Based on popular accounts of modern physics and black holes (articles, video lectures), I have come to understand the following:
- Black holes are predicted by General Relativity, a classical theory of gravity.
- We know that the universe is inherently quantum mechanical, so we believe General Relativity to be somehow incomplete or inaccurate.
- We do not have a quantum mechanical theory of gravity.
- We know that (on some level) General Relativity and Quantum Mechanics are incompatible.
- There is no direct experimental evidence of event horizons.
If all of these things are true (and if they aren't, please correct me), why do we trust black hole physics? How can we talk about something like Hawking Radiation if it uses both General Relativity and Quantum Mechanics and we know that we don't know exactly how to unify them.
When I read about or hear physicists talk about black hole related phenomena they speak with some considerable degree of certainty that these things actually exist and that they behave in the way the known physical laws describe them, so I'd like to understand why in the absence of direct evidence or a unified Quantum Mechanics/General Relativity framework we can be so confident in black hole physics.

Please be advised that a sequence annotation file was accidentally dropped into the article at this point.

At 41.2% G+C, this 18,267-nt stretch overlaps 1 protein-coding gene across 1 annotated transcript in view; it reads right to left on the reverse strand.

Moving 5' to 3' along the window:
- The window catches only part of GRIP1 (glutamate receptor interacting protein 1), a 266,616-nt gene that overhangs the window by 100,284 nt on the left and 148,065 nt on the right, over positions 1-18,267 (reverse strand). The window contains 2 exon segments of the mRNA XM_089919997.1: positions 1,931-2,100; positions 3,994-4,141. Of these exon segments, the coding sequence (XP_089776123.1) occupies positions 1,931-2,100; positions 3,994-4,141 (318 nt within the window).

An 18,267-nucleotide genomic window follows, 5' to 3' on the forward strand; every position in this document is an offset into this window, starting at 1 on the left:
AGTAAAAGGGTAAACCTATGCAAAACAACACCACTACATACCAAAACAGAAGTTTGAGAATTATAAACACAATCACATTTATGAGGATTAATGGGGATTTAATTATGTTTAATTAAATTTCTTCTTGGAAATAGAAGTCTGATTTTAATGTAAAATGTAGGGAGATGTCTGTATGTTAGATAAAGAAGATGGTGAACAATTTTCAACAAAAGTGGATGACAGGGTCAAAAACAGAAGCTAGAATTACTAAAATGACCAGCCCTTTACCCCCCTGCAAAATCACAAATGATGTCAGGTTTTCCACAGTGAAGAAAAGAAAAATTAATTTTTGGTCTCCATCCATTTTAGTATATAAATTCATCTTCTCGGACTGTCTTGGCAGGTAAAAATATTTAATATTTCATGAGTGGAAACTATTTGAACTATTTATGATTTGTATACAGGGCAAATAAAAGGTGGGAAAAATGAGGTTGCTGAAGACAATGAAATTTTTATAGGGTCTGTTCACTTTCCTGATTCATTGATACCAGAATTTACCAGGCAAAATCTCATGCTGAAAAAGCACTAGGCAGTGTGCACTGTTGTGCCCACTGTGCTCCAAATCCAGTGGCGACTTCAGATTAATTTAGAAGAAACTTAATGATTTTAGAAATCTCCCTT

EDIT: I just want to point out in response to some of the answers that I am aware of the evidence of very massive objects which are very compact and are believed to be black holes. I do not doubt that there exist very massive objects which have a great effect on the propagation of light and distort space and so on. When I talk about "black hole physics" I specifically mean physics which is derived by combining quantum mechanics and GR such as Hawking Radiation, things relating to the Information Paradox, etc. That's also why I specifically mentioned event horizons.